In move to slow down the manic pace of equity trading, PDQ Enterprises LLC announced a new electronic auction market that inserts a split second pause into the current high speed trading market structure.
The new auction model is the first of its kind, according to Keith Ross, CEO of PDQ Enterprises LLC, located in Glenview Ill., which runs its trading platform out of the Savvis data center in Weehawken, New Jersey.
The alternative trading system, known as PDQ ATS, has been up and running for the past two years with its so-called “first to respond” and “first to trade” functionality, but the electronic auction model has been under development for one year.
With the PDQ trading platform, an order is paused for a set period of time – 20 milliseconds — and in that time liquidity can be aggregated through an electronic crowd competing for orders, says Ross, who is a former options traders on the CBOE and also the former CEO of GETCO LLC, one of the globe’s largest high frequency trading firms. Ross says the process of pause levels the playing field for participants who are both the high frequency market makers and the big institutional investors. “We are not trying to exclude high frequency,” says Ross.
“We want to be open, available and fair to the whole marketplace,” says Ross, explaining that the model combines the benefits of the physical pit with the benefits of an electronic crowd.
About 65 firms are currently connected to PDQ’s ATS including market makers, high frequency trading firms, day trading firms and agency brokers on the liquidity-supplier side plus a few buy side firms, dubbed liquidity seekers.
“Institutions are annoyed with the high frequency trading guys, as they feel they are being gamed, while the HFT firms are concerned that institutions have better fundamental information in the short term,” he says. HFT shops that post first in the lit markets are subject to “adverse selection” by the institutions, he claims.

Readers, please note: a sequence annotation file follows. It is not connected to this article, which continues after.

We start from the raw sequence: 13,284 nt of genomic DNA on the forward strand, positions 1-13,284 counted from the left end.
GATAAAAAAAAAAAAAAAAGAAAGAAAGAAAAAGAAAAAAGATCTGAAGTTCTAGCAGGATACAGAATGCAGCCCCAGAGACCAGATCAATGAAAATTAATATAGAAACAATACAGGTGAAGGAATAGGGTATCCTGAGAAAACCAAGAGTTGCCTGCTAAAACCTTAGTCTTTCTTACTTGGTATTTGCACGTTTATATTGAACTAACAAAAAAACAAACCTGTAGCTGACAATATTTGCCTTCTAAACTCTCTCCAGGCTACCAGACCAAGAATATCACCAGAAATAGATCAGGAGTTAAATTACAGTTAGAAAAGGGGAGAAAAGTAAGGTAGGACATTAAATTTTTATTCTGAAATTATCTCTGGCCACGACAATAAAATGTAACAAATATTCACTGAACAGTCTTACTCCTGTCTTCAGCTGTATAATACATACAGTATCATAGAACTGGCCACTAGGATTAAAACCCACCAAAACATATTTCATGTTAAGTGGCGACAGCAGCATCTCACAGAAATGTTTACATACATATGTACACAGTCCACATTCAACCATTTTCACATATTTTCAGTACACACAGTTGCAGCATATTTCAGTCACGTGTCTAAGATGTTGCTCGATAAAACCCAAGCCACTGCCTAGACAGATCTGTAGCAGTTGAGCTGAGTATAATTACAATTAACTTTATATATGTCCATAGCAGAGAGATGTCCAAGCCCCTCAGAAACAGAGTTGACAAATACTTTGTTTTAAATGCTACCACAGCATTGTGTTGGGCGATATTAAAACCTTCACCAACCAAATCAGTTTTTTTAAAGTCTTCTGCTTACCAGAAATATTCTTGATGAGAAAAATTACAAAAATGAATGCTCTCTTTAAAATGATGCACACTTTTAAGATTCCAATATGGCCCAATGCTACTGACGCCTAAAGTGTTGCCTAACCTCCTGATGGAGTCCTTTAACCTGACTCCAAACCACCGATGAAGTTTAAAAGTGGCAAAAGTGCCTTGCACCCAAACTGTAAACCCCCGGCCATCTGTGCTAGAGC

While PDQ’s electronic equity venue pauses the auction, it collects responses from the algorithmic liquidity responders and creates an order book based on price/time priority and then it executes the order against the book. The pause also enables PDQ to from a book with more size and better prices, contends Ross.
Institutions would submit “a request for trade” and within the 20 millisecond-timeframe, whoever is the first to respond to the order gets it, according to PDQ’s spokesman. This could take one millisecond or the full 20,” notes the spokesman.
To protect the confidentiality of big investor orders sitting on the book, PDQ requires the liquidity seekers to host their algorithms in PDQ’s facility at the Savvis data center in Weehawken, New Jersey. “We control their input and output and make sure that they are not messaging the content out of the PDQ facility, says Ross. “It’s highly secure,” insists Ross.
The firm also offers an order type for a buy side player to colocate with PDQ and manage an algorithm for them. “This way, their speed will be in step with the high frequency traders and they will have an order resting with PDQ,” says Ross, who calls this virtual colocation for a nominal fee.
PDQ’s technology was originally developed by Christopher Keith, a former chief technology officer and SVP of the New York Stock Exchange in the 1970s and 1980s, who founded ExchangeLab about 10 years ago to work on trade automation. Keith, who is now retired, invented and implemented the NYSE's electronic trading system (DOT). PDQ is a spinoff of ExchangeLab..